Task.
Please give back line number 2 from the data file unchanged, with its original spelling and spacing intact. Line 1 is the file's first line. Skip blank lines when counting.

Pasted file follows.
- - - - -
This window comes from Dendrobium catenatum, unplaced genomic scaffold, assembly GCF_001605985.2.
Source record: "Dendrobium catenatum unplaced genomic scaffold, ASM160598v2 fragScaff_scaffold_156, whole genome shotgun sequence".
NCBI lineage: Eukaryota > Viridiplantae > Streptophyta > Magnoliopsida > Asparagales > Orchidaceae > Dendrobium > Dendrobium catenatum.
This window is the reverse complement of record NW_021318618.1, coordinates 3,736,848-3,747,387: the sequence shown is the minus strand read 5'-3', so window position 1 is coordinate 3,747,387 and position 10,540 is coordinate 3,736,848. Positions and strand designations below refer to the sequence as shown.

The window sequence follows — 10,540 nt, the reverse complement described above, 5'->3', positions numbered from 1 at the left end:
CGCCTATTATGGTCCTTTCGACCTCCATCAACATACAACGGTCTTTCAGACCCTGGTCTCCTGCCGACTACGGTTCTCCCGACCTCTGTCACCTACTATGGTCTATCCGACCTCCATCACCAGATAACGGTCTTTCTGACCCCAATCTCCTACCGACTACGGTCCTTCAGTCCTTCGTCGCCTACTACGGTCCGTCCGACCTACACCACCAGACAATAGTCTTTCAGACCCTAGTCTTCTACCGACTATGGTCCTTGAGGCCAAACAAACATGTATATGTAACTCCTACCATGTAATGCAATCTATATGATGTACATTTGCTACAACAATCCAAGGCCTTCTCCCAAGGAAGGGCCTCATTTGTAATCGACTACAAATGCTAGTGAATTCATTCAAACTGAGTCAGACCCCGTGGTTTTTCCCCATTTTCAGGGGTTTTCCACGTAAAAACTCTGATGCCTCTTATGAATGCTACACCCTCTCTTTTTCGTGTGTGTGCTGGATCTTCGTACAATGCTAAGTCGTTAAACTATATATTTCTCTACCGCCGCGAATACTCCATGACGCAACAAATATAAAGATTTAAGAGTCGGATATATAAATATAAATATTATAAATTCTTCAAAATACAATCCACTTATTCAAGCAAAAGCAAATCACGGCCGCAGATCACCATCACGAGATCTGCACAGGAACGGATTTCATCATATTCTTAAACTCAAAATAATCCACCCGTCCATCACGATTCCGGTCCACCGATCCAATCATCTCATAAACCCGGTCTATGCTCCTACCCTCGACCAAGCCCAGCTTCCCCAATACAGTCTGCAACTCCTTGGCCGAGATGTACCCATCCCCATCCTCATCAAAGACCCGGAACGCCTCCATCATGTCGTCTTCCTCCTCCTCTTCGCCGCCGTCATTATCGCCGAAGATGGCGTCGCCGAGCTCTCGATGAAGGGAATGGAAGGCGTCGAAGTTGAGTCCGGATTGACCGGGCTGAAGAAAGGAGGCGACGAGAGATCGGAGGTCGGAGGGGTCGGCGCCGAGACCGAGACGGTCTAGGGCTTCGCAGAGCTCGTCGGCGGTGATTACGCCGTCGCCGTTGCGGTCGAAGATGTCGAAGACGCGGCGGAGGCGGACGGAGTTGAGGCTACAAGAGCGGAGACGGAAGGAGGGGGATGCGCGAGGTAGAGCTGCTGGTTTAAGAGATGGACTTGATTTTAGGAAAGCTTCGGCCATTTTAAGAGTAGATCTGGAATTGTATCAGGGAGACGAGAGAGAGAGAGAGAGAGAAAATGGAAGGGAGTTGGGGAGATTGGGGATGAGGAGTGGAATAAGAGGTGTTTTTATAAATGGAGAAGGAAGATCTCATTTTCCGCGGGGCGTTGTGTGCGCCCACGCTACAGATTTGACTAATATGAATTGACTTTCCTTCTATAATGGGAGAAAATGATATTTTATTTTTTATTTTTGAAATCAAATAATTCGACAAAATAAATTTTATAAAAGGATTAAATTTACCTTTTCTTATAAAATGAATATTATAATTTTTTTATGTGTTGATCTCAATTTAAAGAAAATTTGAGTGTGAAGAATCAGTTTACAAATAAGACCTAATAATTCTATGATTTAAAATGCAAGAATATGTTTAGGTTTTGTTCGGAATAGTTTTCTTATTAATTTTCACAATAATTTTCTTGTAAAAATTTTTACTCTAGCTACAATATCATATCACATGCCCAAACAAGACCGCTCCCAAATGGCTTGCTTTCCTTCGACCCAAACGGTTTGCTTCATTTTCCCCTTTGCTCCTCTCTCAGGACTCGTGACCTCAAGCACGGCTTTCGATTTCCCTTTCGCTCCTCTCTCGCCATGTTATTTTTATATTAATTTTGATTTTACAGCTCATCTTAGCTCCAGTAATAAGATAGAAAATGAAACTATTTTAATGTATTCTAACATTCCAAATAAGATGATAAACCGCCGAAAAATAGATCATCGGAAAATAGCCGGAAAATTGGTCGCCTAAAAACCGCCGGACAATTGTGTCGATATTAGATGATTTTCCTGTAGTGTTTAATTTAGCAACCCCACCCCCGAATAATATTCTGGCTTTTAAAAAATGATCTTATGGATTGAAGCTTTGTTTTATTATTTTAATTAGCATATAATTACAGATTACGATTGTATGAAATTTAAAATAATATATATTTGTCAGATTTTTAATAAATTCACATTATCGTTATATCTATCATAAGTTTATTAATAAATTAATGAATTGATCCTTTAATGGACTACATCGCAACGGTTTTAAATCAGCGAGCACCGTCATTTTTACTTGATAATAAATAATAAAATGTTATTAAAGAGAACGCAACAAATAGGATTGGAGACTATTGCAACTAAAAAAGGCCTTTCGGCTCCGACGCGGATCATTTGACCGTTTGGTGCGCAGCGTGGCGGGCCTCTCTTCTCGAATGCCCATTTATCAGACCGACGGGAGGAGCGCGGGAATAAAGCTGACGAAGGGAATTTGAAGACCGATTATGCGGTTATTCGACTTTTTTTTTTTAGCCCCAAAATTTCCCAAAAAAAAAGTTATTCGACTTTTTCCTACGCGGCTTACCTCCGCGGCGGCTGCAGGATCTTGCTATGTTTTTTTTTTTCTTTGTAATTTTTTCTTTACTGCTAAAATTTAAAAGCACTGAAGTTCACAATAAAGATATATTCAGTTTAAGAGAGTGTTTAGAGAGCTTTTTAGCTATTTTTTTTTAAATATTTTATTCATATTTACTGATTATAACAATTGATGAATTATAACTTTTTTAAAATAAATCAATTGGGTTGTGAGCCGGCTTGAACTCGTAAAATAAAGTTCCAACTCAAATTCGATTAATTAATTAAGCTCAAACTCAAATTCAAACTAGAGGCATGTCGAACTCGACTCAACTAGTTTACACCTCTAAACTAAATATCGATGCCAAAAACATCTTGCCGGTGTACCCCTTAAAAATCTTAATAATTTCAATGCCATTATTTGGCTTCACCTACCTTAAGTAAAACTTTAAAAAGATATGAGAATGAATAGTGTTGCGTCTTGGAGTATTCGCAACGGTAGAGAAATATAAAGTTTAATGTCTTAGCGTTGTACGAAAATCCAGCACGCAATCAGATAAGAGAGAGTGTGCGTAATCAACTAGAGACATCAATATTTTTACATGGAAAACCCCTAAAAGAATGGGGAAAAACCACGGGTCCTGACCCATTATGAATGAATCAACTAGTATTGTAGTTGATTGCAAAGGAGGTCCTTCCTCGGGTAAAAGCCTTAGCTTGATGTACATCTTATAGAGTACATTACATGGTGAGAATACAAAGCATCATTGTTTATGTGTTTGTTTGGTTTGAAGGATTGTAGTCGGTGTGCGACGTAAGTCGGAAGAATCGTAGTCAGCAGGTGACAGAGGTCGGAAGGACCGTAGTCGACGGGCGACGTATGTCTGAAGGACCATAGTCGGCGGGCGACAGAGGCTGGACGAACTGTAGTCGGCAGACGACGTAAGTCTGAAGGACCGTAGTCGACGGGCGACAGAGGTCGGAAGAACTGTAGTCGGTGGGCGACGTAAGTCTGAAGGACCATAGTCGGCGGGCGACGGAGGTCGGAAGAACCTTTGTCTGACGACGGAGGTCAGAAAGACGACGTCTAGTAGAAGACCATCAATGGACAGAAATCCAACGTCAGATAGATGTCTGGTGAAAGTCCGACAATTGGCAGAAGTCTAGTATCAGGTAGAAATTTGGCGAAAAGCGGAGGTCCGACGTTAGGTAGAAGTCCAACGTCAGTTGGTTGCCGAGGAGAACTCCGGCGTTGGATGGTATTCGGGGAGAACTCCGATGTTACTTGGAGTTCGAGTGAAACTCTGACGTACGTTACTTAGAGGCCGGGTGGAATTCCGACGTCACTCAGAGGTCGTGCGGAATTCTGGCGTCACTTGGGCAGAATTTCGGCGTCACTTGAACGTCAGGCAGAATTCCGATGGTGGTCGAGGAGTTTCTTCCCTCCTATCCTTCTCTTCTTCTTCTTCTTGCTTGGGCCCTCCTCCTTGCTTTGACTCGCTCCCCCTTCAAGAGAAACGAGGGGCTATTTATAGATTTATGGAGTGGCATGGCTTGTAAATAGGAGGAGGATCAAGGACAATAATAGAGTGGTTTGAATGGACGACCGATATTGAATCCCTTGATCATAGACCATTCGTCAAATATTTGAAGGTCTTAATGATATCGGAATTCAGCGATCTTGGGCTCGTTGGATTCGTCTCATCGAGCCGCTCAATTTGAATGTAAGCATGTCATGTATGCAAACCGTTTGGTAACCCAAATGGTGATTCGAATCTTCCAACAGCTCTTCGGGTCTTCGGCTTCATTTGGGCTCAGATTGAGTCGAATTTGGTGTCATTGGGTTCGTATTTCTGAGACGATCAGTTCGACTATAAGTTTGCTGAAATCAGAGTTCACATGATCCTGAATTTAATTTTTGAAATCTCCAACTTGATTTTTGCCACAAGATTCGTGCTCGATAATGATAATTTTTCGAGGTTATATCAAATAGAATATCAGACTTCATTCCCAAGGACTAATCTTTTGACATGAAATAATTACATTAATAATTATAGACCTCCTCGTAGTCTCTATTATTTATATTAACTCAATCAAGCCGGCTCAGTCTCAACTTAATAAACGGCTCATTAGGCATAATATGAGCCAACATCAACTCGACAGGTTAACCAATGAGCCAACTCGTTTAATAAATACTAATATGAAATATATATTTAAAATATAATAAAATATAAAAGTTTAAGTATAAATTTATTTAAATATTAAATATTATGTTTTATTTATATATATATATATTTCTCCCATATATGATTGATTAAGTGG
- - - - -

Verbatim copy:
Source record: "Dendrobium catenatum unplaced genomic scaffold, ASM160598v2 fragScaff_scaffold_156, whole genome shotgun sequence".